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Merry Christmas: Health care law to potentially eliminate full-time student jobs

nbeadles@uccs.edu

Published: Monday, December 16, 2013

Updated: Thursday, December 19, 2013 16:12

Kristen Robards, like other students employees, may not be able to work full-time on campus.

Photo by Nick Burns

Kristen Robards, like other students employees, may not be able to work full-time on campus.

     Several parts of the Affordable Care Act go into effect in early 2014. The employer mandate, which was delayed until January 2015, may redefine the traditional workweek, changing how businesses and institutions nationwide calculate pay.

     The CU system, and UCCS by extension, is still unsure how the new law will effect student employment.

     “It will have a change definitely on how we calculate time worked,” said Lisa Landis, assistant vice president, Employee Services for the CU system. “We are getting very little guidance from federal regulations.”

     According to an ACA provision, “a full-time employee with respect to any month is an employee who is employed on average at least 30 hours of service per week.”

     “We’re trying to get clarity around how the 75 percent fulltime equivalency will apply to student employees, said Susan Szpyrka, vice chancellor for Administration and Finance.

     “It isn’t saying that someone can’t work 35 hours in one week or 39 hours in one week. It’s saying that we’re still trying to figure it out,” said Szpyrka. “I’ve been asking for advice on this now since probably July.”

     Much of the question hinges on if the 30-hour limit will be enforced as a weekly maximum or as a 1,560-hour yearly total.

     “I cannot tell you we are or are not going to restrict people to 30 hours a week because we have made no decision on that,” Szpyrka said.

     Initially, CU Employee Services conducted a “look-back period” from Oct. 1, 2012, to Sept. 30, 2013, to see how a 1,560 cap on hours a year would affect student employees.

     Results indicated that no undergraduate students at UCCS were found to have worked in excess of 1,560 hours over the 12-month period. A second review period,

however, conducted from May 2012 to April 2013, indicated 42 UCCS undergraduates worked more than 1,560 hours during that period.

     Szpyrka indicated if students wanted to continue working 40 hours a week, they would possibly have to do so partially on campus but in conjunction with another off-campus employer.

     “I do know that there are students who have that demand and that need. And they’ll still probably be able to do that, but they may find that they’re working

a job on campus and a job off campus.”

     Many departments on campus are also unsure how to plan for the university’s pending decision. “It’s going to require us to be a little more aware off where else our employees are working on campus,” said Matt Gaden, director of campus recreation.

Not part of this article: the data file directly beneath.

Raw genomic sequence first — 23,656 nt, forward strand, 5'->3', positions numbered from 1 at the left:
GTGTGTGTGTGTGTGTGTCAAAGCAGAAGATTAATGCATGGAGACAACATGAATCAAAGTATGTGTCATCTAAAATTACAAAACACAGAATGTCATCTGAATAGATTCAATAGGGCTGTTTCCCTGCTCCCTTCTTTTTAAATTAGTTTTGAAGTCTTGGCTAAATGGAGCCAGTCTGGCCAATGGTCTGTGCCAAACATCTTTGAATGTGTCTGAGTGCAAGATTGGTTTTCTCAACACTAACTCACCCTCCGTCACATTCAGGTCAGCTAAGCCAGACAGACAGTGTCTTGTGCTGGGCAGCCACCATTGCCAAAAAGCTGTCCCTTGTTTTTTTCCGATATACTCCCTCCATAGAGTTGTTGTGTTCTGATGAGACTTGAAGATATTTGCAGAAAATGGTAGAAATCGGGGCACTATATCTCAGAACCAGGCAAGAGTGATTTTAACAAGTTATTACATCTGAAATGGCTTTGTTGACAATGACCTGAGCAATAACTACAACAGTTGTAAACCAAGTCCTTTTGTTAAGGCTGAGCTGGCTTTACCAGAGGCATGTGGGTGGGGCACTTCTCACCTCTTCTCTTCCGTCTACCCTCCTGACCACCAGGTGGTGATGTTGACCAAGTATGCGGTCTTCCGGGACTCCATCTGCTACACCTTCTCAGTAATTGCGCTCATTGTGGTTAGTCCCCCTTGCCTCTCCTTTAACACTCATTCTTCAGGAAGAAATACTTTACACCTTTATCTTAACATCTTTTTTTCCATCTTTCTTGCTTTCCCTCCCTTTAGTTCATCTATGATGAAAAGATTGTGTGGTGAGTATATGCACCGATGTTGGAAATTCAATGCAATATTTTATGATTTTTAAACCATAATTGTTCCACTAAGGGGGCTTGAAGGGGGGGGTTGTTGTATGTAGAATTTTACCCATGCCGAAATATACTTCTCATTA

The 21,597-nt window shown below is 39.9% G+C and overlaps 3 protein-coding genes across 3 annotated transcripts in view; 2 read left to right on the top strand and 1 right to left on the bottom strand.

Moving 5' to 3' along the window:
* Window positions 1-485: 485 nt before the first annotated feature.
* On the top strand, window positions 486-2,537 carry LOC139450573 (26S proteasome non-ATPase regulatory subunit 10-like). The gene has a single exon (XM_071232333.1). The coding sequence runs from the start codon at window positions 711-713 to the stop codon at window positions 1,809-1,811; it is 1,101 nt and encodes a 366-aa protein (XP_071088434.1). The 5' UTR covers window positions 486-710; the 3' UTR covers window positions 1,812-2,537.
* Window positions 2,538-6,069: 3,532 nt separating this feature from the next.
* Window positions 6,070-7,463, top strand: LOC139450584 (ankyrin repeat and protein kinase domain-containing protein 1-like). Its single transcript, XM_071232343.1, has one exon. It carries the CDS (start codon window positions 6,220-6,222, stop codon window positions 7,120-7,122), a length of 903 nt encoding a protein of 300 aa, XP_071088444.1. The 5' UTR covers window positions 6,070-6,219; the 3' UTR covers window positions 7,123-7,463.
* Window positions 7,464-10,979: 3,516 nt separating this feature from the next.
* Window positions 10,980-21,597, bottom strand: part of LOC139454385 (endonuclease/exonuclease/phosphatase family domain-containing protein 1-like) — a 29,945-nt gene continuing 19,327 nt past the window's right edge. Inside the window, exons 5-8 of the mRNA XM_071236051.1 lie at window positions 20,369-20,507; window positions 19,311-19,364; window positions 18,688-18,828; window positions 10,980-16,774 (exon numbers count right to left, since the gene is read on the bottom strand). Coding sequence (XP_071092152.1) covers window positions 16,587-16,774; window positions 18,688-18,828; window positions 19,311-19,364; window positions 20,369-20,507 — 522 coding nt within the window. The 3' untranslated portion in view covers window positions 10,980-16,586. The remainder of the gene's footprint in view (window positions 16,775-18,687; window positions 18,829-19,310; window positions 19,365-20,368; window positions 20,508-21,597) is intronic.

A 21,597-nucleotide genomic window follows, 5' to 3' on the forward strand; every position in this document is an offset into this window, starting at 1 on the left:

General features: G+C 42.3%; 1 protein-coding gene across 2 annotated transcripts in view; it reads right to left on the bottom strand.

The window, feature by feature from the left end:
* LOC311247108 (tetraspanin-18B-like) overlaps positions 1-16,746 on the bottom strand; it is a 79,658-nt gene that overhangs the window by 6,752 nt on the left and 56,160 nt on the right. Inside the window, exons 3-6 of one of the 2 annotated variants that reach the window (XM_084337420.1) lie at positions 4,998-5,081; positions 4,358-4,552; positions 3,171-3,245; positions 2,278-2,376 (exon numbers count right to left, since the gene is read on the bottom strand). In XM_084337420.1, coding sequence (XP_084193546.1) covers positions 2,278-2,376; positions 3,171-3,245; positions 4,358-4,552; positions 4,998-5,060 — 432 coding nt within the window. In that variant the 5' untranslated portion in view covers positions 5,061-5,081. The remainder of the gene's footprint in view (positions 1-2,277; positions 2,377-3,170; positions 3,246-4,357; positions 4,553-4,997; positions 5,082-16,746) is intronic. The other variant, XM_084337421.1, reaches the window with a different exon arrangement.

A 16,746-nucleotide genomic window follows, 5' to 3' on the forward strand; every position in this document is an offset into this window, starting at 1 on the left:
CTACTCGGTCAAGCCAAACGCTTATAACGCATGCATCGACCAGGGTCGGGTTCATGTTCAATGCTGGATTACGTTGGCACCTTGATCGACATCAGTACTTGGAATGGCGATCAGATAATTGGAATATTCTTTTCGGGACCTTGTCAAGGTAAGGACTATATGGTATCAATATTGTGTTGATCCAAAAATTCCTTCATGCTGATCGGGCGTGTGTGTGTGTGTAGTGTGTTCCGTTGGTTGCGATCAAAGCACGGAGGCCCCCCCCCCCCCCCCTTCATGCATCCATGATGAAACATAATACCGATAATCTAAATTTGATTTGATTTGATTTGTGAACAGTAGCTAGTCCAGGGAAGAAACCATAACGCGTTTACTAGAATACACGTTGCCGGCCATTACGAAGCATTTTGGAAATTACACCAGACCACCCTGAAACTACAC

Faced with the possibility of limited weekly hours, some student employees are concerned about future finances. Kristen Robards, a junior math major who works at the Copy Center, expressed worries about making ends meet.

     “The limitation is very unfair,especially for students who are financially independent like myself,” said Robards. “For them to limit that I don’t think is morally right.”

     According to Szpyrka, based on information from CU Employee Services, the university would not have to implement any changes until UCCS’ open enrollment period starting in May but with an effective start date of June 1.

     “I can’t tell you when the changes will be,” said Szyprka. “I will tell you that we will have the information out as quickly as we can.”

     “Anything that may impact a student, we want them to know about it before the end of the May term,” she added.

     Szpyrka also stated the university would have a high level of control throughout the process.

     “UCCS will be able to manage most of the implementation of the policy and even determine what our processes will be.”

     Regarding health benefits for those working on campus, Szpyrka stated, “Student employees have never had benefi ts. It’s kind of been a great thing for students to find employment.”

“It helps the university in hiring students, and most students don’t need health insurance.” She went on to explain most, not all, undergrad students are covered under their parents’ plan until they are 26.

     In a follow-up, Szpyrka stated, “It is never good when a student does not have health insurance.” She reiterated many students can remain on their parents plan until age 26.

     For students who do not have health insurance, UCCS offers a student health insurance plan that any student can opt into, whether they are a student employee

or not.

     Szpyrka also indicated all students at UCCS have access to the Student Health Center for “non-emergency care.” She went on to explain that “were benefit packages funded for student employees, the number of student employment hours available would have to be reduced in order to fund the benefits.”

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